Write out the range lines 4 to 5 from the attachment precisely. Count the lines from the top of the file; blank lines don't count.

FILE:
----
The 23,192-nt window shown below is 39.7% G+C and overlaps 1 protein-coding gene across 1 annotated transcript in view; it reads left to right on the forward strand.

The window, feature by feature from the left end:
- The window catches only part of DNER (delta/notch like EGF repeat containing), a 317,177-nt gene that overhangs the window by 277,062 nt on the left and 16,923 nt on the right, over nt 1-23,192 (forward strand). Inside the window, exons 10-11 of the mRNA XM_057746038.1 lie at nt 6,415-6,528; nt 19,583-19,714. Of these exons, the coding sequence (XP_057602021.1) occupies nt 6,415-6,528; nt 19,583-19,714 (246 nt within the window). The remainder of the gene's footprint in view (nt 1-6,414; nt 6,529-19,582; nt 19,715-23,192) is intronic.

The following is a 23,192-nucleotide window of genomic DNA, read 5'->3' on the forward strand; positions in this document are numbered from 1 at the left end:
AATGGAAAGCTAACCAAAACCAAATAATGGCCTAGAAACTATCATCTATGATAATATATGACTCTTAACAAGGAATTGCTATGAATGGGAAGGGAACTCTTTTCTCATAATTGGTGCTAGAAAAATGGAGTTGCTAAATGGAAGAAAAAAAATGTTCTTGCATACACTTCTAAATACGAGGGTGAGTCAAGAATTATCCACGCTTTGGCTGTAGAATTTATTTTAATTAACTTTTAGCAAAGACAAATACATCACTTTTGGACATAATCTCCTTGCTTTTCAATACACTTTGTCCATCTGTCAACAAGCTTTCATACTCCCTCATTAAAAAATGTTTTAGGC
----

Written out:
The following is a 23,192-nucleotide window of genomic DNA, read 5'->3' on the forward strand; positions in this document are numbered from 1 at the left end:
AATGGAAAGCTAACCAAAACCAAATAATGGCCTAGAAACTATCATCTATGATAATATATGACTCTTAACAAGGAATTGCTATGAATGGGAAGGGAACTCTTTTCTCATAATTGGTGCTAGAAAAATGGAGTTGCTAAATGGAAGAAAAAAAATGTTCTTGCATACACTTCTAAATACGAGGGTGAGTCAAGAATTATCCACGCTTTGGCTGTAGAATTTATTTTAATTAACTTTTAGCAAAGACAAATACATCACTTTTGGACATAATCTCCTTGCTTTTCAATACACTTTGTCCATCTGTCAACAAGCTTTCATACTCCCTCATTAAAAAATGTTTTAGGC